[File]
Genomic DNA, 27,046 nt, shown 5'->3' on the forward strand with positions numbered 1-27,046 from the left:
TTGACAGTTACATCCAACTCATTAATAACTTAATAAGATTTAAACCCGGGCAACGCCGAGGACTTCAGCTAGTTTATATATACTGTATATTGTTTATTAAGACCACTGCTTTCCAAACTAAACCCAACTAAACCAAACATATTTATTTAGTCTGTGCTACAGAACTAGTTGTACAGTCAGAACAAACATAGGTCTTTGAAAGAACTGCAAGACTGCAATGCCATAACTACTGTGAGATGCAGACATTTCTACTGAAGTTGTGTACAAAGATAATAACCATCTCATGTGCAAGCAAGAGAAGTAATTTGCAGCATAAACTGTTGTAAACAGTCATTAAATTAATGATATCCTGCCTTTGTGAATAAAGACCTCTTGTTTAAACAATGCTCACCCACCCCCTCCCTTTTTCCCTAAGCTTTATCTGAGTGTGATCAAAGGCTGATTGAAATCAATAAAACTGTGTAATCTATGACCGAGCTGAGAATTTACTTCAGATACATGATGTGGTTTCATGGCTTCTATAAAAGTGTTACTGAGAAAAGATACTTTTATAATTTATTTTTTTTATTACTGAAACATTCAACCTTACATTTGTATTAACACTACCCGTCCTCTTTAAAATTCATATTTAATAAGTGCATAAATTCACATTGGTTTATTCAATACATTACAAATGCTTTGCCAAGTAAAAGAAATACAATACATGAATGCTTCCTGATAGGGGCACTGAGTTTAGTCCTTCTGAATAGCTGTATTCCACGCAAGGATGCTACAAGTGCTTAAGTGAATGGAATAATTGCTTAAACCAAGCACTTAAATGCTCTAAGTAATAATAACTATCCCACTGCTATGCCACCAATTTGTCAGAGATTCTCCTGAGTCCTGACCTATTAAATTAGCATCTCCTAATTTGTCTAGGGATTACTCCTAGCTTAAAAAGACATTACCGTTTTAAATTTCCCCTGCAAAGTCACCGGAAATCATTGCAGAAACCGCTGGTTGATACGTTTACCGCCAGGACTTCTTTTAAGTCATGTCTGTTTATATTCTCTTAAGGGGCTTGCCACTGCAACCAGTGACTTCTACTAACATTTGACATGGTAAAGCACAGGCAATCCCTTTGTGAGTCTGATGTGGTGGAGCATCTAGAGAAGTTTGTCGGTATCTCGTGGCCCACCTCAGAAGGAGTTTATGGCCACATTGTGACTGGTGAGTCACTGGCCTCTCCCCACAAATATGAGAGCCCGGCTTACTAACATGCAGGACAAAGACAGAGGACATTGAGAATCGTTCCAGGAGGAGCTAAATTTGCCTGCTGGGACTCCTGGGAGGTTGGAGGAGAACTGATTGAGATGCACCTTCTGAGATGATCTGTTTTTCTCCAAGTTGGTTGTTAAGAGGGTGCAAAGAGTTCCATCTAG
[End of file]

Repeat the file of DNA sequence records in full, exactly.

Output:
Genomic DNA, 27,046 nt, shown 5'->3' on the forward strand with positions numbered 1-27,046 from the left:
TTGACAGTTACATCCAACTCATTAATAACTTAATAAGATTTAAACCCGGGCAACGCCGAGGACTTCAGCTAGTTTATATATACTGTATATTGTTTATTAAGACCACTGCTTTCCAAACTAAACCCAACTAAACCAAACATATTTATTTAGTCTGTGCTACAGAACTAGTTGTACAGTCAGAACAAACATAGGTCTTTGAAAGAACTGCAAGACTGCAATGCCATAACTACTGTGAGATGCAGACATTTCTACTGAAGTTGTGTACAAAGATAATAACCATCTCATGTGCAAGCAAGAGAAGTAATTTGCAGCATAAACTGTTGTAAACAGTCATTAAATTAATGATATCCTGCCTTTGTGAATAAAGACCTCTTGTTTAAACAATGCTCACCCACCCCCTCCCTTTTTCCCTAAGCTTTATCTGAGTGTGATCAAAGGCTGATTGAAATCAATAAAACTGTGTAATCTATGACCGAGCTGAGAATTTACTTCAGATACATGATGTGGTTTCATGGCTTCTATAAAAGTGTTACTGAGAAAAGATACTTTTATAATTTATTTTTTTTATTACTGAAACATTCAACCTTACATTTGTATTAACACTACCCGTCCTCTTTAAAATTCATATTTAATAAGTGCATAAATTCACATTGGTTTATTCAATACATTACAAATGCTTTGCCAAGTAAAAGAAATACAATACATGAATGCTTCCTGATAGGGGCACTGAGTTTAGTCCTTCTGAATAGCTGTATTCCACGCAAGGATGCTACAAGTGCTTAAGTGAATGGAATAATTGCTTAAACCAAGCACTTAAATGCTCTAAGTAATAATAACTATCCCACTGCTATGCCACCAATTTGTCAGAGATTCTCCTGAGTCCTGACCTATTAAATTAGCATCTCCTAATTTGTCTAGGGATTACTCCTAGCTTAAAAAGACATTACCGTTTTAAATTTCCCCTGCAAAGTCACCGGAAATCATTGCAGAAACCGCTGGTTGATACGTTTACCGCCAGGACTTCTTTTAAGTCATGTCTGTTTATATTCTCTTAAGGGGCTTGCCACTGCAACCAGTGACTTCTACTAACATTTGACATGGTAAAGCACAGGCAATCCCTTTGTGAGTCTGATGTGGTGGAGCATCTAGAGAAGTTTGTCGGTATCTCGTGGCCCACCTCAGAAGGAGTTTATGGCCACATTGTGACTGGTGAGTCACTGGCCTCTCCCCACAAATATGAGAGCCCGGCTTACTAACATGCAGGACAAAGACAGAGGACATTGAGAATCGTTCCAGGAGGAGCTAAATTTGCCTGCTGGGACTCCTGGGAGGTTGGAGGAGAACTGATTGAGATGCACCTTCTGAGATGATCTGTTTTTCTCCAAGTTGGTTGTTAAGAGGGTGCAAAGAGTTCCATCTAG